Training personnel and other persons: Every obligated organization must ensure that training is provided on the requirements of the accessibility standards and on the Ontario Human Rights Code as it pertains to persons with disabilities. The training must be provided to:

  • employees
  • volunteers
  • those who help develop the organization’s policies
  • all other persons who provide goods, services or facilities on behalf of the organization.

The training must be appropriate to the duties of the employees, volunteers and other persons, and provided as soon as practicable. For any changes to the policies, training must be provided on an ongoing basis.

Large organizations must also keep a record of the training provided. The record must include the dates on which the training is provided and the number of individuals who are trained.

Reporting obligations: Obligated organizations, except for small organizations, are required to file an AODA report. For businesses and non-profits with 20 or more employees, the deadline to file an accessibility compliance report was June 30, 2021. The instructions for completing your accessibility compliance report are available here.

Enforcement process: If an organization answers “no” to any question on their report, they are highlighting an area of the AODA and its standards that they are not yet complying with. In that case, a representative from the Accessibility Directorate of Ontario (ADO) will typically contact the organization to assist them with meeting their requirements and establish a “compliance plan”. This plan is a negotiated due date for when the organization plans to reach full AODA compliance and resubmit a report indicating that they have done so.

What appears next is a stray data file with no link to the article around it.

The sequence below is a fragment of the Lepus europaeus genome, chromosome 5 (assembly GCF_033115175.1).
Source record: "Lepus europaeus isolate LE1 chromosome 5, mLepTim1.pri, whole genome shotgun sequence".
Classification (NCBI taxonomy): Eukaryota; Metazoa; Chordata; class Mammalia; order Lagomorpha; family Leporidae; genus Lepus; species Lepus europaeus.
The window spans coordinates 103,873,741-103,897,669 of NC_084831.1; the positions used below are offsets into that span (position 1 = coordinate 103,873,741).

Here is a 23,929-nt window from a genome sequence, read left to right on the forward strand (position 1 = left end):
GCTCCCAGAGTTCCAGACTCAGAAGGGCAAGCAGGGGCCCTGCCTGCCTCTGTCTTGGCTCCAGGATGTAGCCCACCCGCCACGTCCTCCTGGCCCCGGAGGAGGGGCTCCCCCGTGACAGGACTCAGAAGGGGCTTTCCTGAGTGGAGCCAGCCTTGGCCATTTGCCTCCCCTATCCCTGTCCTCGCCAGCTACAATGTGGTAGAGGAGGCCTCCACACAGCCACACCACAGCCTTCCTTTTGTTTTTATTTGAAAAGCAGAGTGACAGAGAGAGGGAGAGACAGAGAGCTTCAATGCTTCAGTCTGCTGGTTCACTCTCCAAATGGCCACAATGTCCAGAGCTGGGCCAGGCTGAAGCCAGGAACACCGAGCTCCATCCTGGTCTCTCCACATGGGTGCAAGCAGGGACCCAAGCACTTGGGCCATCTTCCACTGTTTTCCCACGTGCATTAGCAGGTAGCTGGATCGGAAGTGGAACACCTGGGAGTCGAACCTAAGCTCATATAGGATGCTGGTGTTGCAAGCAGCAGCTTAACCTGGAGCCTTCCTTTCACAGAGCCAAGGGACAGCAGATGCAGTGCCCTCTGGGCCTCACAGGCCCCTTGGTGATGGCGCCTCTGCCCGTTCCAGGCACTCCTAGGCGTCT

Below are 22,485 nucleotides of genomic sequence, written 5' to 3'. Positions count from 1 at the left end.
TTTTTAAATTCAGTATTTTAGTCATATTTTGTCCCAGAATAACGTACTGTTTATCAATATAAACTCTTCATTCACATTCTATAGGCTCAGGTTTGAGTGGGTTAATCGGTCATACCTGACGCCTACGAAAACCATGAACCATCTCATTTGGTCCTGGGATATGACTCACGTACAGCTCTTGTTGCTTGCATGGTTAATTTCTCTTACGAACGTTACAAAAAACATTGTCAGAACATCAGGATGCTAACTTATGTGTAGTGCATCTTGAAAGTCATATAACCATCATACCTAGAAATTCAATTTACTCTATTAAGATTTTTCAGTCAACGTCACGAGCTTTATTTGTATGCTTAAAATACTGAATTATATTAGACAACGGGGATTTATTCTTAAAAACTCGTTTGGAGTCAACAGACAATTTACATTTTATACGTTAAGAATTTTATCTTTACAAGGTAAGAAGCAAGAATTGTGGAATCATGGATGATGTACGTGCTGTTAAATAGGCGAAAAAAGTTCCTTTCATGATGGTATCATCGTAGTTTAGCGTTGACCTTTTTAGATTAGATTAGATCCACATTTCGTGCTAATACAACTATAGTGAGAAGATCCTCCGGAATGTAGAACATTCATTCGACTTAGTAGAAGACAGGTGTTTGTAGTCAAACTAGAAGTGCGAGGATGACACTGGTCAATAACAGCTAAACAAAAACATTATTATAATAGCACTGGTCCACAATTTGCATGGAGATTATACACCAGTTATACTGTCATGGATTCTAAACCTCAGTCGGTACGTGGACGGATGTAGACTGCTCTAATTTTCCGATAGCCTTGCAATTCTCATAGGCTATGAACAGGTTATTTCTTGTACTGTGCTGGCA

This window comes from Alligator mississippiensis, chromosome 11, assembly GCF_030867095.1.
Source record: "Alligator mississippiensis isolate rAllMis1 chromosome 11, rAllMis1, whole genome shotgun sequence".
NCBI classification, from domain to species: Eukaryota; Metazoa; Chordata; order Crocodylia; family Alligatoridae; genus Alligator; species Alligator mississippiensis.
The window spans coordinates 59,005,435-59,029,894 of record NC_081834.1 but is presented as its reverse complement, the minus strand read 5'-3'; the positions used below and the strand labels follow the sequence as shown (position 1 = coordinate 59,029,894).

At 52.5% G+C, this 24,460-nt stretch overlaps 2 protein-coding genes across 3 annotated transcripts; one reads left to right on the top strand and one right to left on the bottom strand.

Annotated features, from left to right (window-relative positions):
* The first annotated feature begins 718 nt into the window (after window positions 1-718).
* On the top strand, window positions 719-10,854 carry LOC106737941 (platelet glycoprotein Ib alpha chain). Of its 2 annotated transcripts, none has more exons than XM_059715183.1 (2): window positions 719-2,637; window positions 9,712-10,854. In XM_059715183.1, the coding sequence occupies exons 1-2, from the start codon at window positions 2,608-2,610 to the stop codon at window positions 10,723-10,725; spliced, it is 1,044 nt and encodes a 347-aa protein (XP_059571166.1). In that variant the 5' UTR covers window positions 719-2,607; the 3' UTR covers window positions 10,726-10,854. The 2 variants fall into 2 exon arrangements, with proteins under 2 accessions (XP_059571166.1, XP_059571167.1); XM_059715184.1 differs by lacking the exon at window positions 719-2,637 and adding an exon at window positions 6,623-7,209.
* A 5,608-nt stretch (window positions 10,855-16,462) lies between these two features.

Organizations that are either uncooperative in this process or unwilling to comply with their requirements will be escalated to a Compliance Officer who will focus on compliance improvement.

Organizations that remain non-compliant, despite being offered compliance supports, can be referred to an AODA Inspector who will determine if enforcement measures are required. Enforcement measures available to the ADO include:

  • conducting inspections on an organization
  • issuing Director’s Orders to comply and/or pay an administrative monetary penalty

Further, the government may, in certain circumstances, elect to prosecute through the courts for specified offences under the AODA, which may result in, upon conviction, fines of up to $50,000 per day for individuals or $100,000 per day for corporations.


While this may seem like a lot to digest, it is critical that you comply with your obligations under the AODA.

As noted above, many of the compliance deadlines have already passed, which means if you haven't already taken steps to comply, you are currently violating the AODA. We urge you to establish strong policies, procedures and training, in order to protect the company as well as to work towards a more accessible Ontario. And as always, ensure that you have an employment lawyer to assist you through this process.